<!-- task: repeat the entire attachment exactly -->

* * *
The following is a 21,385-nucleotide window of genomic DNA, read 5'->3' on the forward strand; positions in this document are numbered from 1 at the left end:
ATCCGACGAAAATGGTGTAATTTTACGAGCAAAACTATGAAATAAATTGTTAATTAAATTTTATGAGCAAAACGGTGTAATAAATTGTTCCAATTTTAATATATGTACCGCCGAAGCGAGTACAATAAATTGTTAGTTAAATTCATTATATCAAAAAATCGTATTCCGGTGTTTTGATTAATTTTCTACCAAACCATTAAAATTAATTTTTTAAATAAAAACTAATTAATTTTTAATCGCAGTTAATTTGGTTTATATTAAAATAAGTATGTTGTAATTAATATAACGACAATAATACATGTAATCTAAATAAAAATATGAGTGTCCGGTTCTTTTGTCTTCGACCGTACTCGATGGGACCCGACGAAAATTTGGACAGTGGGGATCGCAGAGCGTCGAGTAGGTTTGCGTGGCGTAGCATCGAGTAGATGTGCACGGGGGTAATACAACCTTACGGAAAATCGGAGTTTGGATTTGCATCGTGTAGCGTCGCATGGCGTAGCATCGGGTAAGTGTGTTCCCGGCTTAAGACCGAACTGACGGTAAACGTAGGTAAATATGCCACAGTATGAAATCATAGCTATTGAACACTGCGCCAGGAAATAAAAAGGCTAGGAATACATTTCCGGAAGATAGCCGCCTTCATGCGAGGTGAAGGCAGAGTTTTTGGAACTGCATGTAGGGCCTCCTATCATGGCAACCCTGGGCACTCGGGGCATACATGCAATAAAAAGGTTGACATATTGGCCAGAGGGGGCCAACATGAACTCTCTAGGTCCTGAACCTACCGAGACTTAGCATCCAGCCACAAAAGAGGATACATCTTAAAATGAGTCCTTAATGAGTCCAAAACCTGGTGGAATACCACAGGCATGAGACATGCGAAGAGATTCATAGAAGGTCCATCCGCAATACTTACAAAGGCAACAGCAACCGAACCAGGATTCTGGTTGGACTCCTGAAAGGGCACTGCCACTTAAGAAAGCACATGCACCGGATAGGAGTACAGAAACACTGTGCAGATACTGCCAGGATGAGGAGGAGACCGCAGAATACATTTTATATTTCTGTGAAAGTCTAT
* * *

The following is a 21,385-nucleotide window of genomic DNA, read 5'->3' on the forward strand; positions in this document are numbered from 1 at the left end:
ATCCGACGAAAATGGTGTAATTTTACGAGCAAAACTATGAAATAAATTGTTAATTAAATTTTATGAGCAAAACGGTGTAATAAATTGTTCCAATTTTAATATATGTACCGCCGAAGCGAGTACAATAAATTGTTAGTTAAATTCATTATATCAAAAAATCGTATTCCGGTGTTTTGATTAATTTTCTACCAAACCATTAAAATTAATTTTTTAAATAAAAACTAATTAATTTTTAATCGCAGTTAATTTGGTTTATATTAAAATAAGTATGTTGTAATTAATATAACGACAATAATACATGTAATCTAAATAAAAATATGAGTGTCCGGTTCTTTTGTCTTCGACCGTACTCGATGGGACCCGACGAAAATTTGGACAGTGGGGATCGCAGAGCGTCGAGTAGGTTTGCGTGGCGTAGCATCGAGTAGATGTGCACGGGGGTAATACAACCTTACGGAAAATCGGAGTTTGGATTTGCATCGTGTAGCGTCGCATGGCGTAGCATCGGGTAAGTGTGTTCCCGGCTTAAGACCGAACTGACGGTAAACGTAGGTAAATATGCCACAGTATGAAATCATAGCTATTGAACACTGCGCCAGGAAATAAAAAGGCTAGGAATACATTTCCGGAAGATAGCCGCCTTCATGCGAGGTGAAGGCAGAGTTTTTGGAACTGCATGTAGGGCCTCCTATCATGGCAACCCTGGGCACTCGGGGCATACATGCAATAAAAAGGTTGACATATTGGCCAGAGGGGGCCAACATGAACTCTCTAGGTCCTGAACCTACCGAGACTTAGCATCCAGCCACAAAAGAGGATACATCTTAAAATGAGTCCTTAATGAGTCCAAAACCTGGTGGAATACCACAGGCATGAGACATGCGAAGAGATTCATAGAAGGTCCATCCGCAATACTTACAAAGGCAACAGCAACCGAACCAGGATTCTGGTTGGACTCCTGAAAGGGCACTGCCACTTAAGAAAGCACATGCACCGGATAGGAGTACAGAAACACTGTGCAGATACTGCCAGGATGAGGAGGAGACCGCAGAATACATTTTATATTTCTGTGAAAGTCTAT